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Draft Horses

Updated on August 26, 2009

Draft horses are very large and powerful. The breeds of draft horses are more distinct than those of saddle horses. They include the Belgian, the Shire, the Clydesdale, the Percheron and the Suffolk. They have short legs, deep chests, and strong backs, and are heavily muscled.

They usually stand more than 16 hands tall and weigh at least 1,400 pounds. The Belgian is one of the largest of horses, reaching a shoulder height of 68 or more inches and weights of as much as 2500 pounds. The Shire is about the same in size and is distinguished by having long hair on the back of the hind legs up to the hock and on its feet up to the fetlock and .

Clydesdales are smaller than any of the other heavy horse breeds. This breed was founded in Scotland by crossing natives horses with Shire and Belgian horses. The Percheron is also a smaller horse, standing about 66 inches at the shoulder. It is a native of the former district of Le Perche in northwestern France and was produced by crossing the Arabian horse with the old Flemish breed of which was the ancestor of the modern Belgian.

Draft Horse Pros

  • Cheaper
  • Intelligent
  • Remarkable memory
  • It's brain like its strength, lies halfway between that of man and tractor
  • The horse can go into awkward places where a tractor can not. he can also tread on wet or heavy ground which a tractor would tear into pieces or get bogged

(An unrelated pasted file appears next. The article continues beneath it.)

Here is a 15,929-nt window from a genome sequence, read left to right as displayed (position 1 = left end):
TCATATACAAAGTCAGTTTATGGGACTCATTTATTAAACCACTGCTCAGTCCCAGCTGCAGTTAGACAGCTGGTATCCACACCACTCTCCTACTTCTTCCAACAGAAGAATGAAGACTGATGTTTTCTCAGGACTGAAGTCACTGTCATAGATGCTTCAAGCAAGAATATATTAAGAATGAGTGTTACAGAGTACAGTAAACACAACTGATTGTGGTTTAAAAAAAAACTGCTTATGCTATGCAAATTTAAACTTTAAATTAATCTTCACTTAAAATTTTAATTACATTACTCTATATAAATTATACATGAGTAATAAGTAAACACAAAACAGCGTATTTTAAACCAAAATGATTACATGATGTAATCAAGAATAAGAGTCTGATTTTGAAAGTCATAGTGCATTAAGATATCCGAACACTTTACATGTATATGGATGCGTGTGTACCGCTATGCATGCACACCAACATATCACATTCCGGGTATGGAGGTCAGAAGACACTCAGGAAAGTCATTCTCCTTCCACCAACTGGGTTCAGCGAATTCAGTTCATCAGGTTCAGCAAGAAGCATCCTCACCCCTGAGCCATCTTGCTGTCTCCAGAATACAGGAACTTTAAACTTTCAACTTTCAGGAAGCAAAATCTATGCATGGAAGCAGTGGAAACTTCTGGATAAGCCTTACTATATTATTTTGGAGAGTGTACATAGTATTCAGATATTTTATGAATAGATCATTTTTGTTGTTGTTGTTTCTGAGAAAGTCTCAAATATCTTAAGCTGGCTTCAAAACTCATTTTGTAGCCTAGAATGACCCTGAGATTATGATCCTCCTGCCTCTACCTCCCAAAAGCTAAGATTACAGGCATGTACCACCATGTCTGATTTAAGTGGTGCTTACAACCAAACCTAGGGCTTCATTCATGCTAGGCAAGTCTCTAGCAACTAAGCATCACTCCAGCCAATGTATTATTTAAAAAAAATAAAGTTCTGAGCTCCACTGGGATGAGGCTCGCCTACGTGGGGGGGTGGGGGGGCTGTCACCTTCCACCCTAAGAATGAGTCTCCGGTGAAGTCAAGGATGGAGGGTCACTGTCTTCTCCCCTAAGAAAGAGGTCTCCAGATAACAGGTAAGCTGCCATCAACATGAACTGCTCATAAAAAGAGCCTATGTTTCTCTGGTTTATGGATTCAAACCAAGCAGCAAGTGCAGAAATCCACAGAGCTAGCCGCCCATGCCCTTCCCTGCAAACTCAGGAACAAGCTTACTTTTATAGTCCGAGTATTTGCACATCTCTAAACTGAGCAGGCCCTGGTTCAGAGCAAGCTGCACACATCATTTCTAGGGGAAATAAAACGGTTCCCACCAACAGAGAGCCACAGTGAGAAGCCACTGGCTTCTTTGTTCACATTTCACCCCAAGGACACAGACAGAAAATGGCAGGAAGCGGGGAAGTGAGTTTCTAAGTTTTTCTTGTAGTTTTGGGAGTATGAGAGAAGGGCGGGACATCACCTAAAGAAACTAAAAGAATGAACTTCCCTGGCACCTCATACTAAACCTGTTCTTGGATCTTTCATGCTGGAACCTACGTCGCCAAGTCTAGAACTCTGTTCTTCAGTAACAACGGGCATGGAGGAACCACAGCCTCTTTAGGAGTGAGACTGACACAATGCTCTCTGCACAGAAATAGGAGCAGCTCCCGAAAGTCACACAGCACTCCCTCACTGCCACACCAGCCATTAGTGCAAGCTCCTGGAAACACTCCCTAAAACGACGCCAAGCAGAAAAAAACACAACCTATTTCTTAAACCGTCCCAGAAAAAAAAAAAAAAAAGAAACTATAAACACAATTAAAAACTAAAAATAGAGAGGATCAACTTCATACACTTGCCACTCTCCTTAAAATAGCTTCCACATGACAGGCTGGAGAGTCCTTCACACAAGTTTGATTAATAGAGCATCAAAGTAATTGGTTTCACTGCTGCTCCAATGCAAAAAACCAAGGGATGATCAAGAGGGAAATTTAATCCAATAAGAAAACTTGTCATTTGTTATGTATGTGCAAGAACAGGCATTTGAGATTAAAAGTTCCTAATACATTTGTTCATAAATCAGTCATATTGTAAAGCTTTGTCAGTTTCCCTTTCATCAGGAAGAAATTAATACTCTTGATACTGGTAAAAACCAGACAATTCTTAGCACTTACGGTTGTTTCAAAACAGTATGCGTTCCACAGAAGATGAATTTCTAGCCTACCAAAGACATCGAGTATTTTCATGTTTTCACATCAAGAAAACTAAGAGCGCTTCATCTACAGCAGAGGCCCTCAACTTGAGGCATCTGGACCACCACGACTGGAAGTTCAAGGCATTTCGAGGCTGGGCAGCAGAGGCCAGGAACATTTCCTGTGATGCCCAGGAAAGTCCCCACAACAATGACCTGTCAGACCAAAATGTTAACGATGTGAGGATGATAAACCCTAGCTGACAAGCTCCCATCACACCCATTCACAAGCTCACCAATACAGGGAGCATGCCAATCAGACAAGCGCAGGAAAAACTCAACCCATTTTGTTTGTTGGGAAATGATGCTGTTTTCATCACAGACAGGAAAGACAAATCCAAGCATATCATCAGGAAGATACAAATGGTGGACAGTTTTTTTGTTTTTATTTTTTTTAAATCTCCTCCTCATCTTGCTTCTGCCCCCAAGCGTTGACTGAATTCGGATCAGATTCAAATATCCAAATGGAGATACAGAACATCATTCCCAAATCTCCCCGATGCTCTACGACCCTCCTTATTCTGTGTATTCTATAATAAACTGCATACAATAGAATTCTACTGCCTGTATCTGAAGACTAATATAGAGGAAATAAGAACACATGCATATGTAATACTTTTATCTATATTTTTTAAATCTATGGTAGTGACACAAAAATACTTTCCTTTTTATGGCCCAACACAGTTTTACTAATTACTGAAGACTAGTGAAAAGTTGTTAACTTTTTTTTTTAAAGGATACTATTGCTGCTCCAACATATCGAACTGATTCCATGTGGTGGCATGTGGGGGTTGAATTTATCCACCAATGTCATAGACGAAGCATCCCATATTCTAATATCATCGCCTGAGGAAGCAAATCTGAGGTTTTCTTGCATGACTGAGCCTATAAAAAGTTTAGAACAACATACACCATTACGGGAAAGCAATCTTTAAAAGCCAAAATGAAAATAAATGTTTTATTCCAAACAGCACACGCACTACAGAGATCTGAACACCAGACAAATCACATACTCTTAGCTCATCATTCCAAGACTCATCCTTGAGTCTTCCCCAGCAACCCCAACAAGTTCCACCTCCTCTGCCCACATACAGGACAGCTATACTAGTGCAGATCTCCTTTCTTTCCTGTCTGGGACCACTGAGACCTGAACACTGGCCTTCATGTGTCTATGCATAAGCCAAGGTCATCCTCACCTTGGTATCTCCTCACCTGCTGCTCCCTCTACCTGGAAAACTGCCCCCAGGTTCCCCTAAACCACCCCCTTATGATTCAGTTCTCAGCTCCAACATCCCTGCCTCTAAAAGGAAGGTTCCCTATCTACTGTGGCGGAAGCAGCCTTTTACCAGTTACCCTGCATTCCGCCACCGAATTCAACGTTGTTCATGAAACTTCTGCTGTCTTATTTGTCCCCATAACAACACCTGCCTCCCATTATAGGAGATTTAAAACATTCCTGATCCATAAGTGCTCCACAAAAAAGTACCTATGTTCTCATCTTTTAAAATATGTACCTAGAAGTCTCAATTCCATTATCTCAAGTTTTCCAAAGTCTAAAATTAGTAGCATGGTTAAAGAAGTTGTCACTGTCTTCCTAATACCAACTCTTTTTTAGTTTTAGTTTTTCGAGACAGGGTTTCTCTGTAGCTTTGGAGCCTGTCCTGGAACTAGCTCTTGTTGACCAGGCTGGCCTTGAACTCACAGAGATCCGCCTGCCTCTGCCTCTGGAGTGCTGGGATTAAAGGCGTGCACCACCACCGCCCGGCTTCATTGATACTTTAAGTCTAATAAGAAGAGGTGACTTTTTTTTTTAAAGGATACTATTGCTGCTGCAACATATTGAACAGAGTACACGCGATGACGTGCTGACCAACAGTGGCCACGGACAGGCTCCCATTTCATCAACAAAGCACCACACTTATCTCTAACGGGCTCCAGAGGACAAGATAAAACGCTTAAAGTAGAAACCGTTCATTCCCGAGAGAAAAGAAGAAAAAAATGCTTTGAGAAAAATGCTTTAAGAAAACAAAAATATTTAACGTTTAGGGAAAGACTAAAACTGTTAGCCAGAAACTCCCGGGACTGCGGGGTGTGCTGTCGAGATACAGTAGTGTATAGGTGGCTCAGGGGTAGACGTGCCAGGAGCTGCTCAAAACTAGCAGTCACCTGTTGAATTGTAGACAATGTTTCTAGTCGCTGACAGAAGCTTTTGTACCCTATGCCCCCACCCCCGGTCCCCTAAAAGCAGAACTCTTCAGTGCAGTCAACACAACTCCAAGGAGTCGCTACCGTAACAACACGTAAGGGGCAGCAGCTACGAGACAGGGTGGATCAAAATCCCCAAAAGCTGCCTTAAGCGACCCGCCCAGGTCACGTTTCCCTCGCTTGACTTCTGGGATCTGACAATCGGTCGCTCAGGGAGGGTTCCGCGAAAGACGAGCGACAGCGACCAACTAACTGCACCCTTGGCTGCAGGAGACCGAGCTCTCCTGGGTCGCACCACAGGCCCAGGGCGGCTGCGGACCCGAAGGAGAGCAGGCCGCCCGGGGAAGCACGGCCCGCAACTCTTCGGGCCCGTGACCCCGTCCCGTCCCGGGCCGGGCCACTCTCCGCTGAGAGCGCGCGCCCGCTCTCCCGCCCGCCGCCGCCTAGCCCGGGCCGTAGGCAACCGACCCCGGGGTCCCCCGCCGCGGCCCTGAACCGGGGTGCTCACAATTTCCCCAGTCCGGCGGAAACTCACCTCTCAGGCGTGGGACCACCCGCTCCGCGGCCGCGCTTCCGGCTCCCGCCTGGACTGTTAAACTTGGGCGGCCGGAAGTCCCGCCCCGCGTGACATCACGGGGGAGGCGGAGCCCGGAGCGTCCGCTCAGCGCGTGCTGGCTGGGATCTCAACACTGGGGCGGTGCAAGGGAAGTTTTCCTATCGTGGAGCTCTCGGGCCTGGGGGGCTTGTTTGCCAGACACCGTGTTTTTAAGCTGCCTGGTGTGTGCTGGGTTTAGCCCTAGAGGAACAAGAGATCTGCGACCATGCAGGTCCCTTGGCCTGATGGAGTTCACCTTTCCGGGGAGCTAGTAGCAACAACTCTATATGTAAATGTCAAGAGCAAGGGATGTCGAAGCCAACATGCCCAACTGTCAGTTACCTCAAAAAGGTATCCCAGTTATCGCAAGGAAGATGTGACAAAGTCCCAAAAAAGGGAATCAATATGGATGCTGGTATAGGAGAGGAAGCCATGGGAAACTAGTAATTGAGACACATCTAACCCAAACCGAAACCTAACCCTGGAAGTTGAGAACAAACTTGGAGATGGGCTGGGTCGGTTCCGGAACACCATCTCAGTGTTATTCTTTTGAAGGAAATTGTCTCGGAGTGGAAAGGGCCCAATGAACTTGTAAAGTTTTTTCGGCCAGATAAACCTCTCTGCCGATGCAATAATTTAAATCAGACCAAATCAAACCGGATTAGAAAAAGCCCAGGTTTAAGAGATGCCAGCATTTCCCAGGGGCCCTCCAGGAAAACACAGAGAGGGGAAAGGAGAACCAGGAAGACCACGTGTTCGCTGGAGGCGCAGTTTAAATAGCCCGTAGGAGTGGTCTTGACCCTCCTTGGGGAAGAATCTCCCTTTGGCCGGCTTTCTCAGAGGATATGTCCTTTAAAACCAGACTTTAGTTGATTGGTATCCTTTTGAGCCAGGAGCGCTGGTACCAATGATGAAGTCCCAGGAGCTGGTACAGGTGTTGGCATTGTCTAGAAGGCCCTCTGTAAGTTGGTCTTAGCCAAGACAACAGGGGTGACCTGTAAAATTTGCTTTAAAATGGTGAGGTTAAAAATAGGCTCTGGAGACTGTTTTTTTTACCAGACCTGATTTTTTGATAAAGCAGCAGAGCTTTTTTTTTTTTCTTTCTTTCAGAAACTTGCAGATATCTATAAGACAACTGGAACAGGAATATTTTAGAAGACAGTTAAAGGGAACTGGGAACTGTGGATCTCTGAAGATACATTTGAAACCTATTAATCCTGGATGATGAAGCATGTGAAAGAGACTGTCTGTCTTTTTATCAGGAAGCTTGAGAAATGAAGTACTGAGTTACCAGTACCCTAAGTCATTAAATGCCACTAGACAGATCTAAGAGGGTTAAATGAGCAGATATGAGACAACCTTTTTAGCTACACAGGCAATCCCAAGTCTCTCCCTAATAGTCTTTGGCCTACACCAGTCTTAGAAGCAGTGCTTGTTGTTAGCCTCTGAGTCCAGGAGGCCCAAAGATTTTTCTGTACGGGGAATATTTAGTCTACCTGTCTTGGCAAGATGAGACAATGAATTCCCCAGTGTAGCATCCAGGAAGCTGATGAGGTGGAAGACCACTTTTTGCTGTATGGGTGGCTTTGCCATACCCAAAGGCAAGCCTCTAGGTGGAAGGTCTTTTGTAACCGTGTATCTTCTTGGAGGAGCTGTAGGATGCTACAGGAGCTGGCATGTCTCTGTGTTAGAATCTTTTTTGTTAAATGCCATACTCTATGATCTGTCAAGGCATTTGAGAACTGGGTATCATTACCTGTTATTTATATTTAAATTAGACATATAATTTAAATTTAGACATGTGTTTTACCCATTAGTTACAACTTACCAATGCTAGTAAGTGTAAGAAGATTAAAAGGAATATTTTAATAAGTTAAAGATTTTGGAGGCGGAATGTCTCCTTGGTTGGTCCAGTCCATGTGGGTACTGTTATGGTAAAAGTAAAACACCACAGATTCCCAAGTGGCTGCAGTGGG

• Horses are environmentally friendly
  • Consumes vegetable matter instead of fossil fuel
  • Contributes to the ecology with its urine and dung enriching the soil

Two of my neighbours: Angus and Velvet
Two of my neighbours: Angus and Velvet

Heavy Horse vs The Tractor

Carting jobs are ideal for your working horses. Tasks such as hauling out hay for the cows, picking up animal manure and taking it out and so on, the horse can often do this while the tractor is on tougher work. There's a true story of a wife of a farmer who happens to love Shetland ponies and has two of them. So if a job such as carting a few bales of hay arises, she claims it. The ponies get their exercise pulling their little trolley. Since they survive on a couple of hours' grazing in every twenty-four their labor is virutally free. The basic principle is well illustrated on this farm, which also has several Shires. If it is uneconomical to use a tractor for what a cart-horse does more cheaply, why use a cart-horse for something which your two tough little Shetlands can do cheaper still?

In partnership with the tractor you might consider carting fertilizer or seed for your drills. This might release your second tractor, which ought to be earning money doing the hard work. There is hardly a place for horses in the corn-harvest, but for potatoes it depends on your system. Horses can cart bags or for that matter or loose potatoes.

A horse and cart can turn in a fraction of the length required by a tractor and trailer. There are lots of places on many farms - some of them relics of the former horse age - where for this reason it is easier to use a horse in doing a clearing-out job.